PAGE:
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Re: Literary Criticism: Purpose and Method
« Reply #23 on: February 10, 2012, 05:16:43 PM »
Sandy,
Plan recognition ("plan") is one of many structured methods the mind uses in reasoning about its environment, and how external events (e.g., hearing a story) fit into it...


E.g., http://www.rci.rutgers.edu/~cfs/472_html/Planning/PlanRecog.html

-Stan

"'Democracy' is two wolves and a lamb voting on what to have for lunch... 'Liberty' is a well-armed lamb contesting the vote.'' -Benjamin Franklin

Offline Tony_

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Re: Literary Criticism: Purpose and Method
« Reply #24 on: February 10, 2012, 06:17:54 PM »
 Cool !

Offline Paul029

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Re: Literary Criticism: Purpose and Method
« Reply #25 on: February 11, 2012, 03:20:36 AM »
Basically, Ennis and Jack are each “offstage” for those two time periods.
And, as they are, there’s nothing to discuss, because all that we need to know is presented by the Narrator.
We were just discussing "what didn't happen" a couple of days ago, if you'll recall...(?)
I think you’ve misconstrued what I was saying elsewhere.
In reference to something “happening” (i.e. physical action/s), I stand by the above comment.

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Offline Paul029

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Re: Literary Criticism: Purpose and Method
« Reply #26 on: February 11, 2012, 03:26:34 AM »
My point (which I didn't make too overtly) is this: In order to have a logical understanding of the events in the story we have to have at a minimum: A) an idea of the totality of their 'universe'; B) a notion of 'Plan' in the context of neurolinguistics/NLP;  C) a set of rational assumptions surrounding a particular event, e.g., the act of rolling down into the dirt being intended to lead to something (-not nothing), perhaps 'foreplay' - a prelude to carnal activity of some sort.
Serious response:

• I disagree that a reader requires an understanding of the totality of the 'universe’ of fictional characters, on the grounds of unacceptable discrimination.
While I understand that you’re referring to a specific text (Proulx’s SS), such an understanding would favour readers whose experiences, emotions, sexuality, gender, nationality and time period echoed those of all fictional characters in literature; anything less would result in a significantly reduced understanding.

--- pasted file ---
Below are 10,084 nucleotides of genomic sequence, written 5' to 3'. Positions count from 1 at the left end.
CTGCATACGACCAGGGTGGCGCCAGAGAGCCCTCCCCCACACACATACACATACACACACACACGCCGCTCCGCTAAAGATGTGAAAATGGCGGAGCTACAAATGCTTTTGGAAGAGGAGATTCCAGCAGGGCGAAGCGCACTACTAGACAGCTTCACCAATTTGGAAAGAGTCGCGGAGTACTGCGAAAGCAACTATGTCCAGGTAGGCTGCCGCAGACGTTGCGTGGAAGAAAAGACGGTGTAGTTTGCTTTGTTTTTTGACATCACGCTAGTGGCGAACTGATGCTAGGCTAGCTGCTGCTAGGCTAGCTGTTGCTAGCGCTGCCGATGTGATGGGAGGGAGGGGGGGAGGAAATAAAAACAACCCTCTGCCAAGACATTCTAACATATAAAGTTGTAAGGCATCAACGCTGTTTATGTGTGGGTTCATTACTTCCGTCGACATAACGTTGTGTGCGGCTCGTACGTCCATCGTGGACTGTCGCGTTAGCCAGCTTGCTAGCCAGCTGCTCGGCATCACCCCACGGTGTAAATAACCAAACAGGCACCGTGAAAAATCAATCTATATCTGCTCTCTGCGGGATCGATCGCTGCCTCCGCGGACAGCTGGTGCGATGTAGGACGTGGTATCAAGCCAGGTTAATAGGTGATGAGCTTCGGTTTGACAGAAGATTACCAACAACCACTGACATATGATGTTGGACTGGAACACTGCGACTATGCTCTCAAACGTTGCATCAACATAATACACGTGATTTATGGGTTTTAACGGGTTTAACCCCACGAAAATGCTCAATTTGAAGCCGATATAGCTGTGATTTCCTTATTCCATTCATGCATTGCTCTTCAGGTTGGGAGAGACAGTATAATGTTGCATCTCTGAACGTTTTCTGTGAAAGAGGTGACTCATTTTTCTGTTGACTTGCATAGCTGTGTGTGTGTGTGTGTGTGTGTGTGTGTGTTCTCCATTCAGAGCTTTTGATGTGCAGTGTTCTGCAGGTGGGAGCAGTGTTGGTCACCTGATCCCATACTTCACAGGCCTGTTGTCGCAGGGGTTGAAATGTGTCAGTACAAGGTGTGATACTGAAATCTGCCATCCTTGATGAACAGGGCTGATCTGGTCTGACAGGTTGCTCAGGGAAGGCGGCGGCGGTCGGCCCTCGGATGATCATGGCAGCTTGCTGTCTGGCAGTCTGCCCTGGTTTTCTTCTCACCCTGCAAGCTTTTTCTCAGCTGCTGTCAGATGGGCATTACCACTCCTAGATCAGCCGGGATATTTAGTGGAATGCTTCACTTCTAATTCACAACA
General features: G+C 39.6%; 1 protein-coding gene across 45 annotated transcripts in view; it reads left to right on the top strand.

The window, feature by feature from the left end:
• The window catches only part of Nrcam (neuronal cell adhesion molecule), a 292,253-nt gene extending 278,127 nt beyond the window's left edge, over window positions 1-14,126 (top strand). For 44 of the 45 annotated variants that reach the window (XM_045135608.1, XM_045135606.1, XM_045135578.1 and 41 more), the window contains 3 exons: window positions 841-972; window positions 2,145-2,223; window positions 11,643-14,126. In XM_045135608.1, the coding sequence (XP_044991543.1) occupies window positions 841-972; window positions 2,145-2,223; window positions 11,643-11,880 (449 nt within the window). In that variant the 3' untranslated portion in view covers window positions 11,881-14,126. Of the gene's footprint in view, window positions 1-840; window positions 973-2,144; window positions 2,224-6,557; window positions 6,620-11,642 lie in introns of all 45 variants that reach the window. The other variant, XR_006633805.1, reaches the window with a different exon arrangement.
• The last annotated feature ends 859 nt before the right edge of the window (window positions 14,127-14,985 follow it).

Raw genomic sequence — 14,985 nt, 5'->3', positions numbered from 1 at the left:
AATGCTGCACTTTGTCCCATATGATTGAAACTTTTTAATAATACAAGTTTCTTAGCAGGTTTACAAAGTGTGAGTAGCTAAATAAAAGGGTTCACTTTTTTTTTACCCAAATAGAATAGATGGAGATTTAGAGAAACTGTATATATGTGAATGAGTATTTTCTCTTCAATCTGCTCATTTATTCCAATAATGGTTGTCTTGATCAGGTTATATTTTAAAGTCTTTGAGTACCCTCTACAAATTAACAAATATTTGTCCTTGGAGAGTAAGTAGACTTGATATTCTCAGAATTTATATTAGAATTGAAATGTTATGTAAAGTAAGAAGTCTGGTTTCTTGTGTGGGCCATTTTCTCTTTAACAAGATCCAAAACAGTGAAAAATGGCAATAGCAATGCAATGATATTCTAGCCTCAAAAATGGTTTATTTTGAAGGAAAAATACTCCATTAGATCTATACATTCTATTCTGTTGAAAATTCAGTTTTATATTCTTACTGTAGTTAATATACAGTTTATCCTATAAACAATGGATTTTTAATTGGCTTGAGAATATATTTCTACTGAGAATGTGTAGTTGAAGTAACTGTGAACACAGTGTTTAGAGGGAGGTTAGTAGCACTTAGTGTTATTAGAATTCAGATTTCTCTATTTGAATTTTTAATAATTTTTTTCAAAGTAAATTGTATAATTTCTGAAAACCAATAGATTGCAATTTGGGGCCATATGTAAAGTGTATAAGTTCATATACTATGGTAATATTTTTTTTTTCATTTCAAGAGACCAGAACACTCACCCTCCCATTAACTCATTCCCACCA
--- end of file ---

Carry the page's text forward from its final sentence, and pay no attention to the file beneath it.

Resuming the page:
• Please clarify your point B.

• Your third point refers to rationality, and I ask whether it is irrational to realise that when a Narrator departs from describing the actions of his/her fictional characters in order to provide the reader with his/her omniscient point of view he/she does so because of the overriding importance of that point of view, in contrast to the unimportance of the presentation of physical action?

I refer again to my earlier comment/s, that the characters are offstage, and that whatever it is that they do is unimportant.  

Semi-serious response:



No Plan C), I notice.  ;D

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Offline Paul029

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Re: Literary Criticism: Purpose and Method
« Reply #27 on: February 11, 2012, 03:27:13 AM »
BTW, who says what it is we should know, and defines just who it is that has a "need to know" ..? -- If everything we needed to know was contained in the SS 'scriptures' whole threads of this forum would never have been started.
What has this to do with the thread topic?

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Offline Paul029

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Re: Literary Criticism: Purpose and Method
« Reply #28 on: February 11, 2012, 03:28:40 AM »
That seems to be an extreme position. It ignores what we’re told.

-Yes, exactly; +  it's altogether 'taliban-ish'... I want to think of it as, "BBM fundamentalism."
What on earth do you mean?   ???

« Last Edit: February 11, 2012, 03:46:32 AM by Paul029 »
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Offline Paul029

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Re: Literary Criticism: Purpose and Method
« Reply #29 on: February 11, 2012, 03:31:52 AM »
a) ... “Who are these people? Name them.”   :D
>:D  -Would that really be necessary??
Well, if you’re going to use generalisations, I think you should support your claims with evidence.  ::)

The interviewer, in the case of the Thatcher example I used, was unable to identify who "the people in the street" were.

So, he was bested.  ;D


...there was no real scent, only the memory of it, the imagined power of Brokeback Mountain...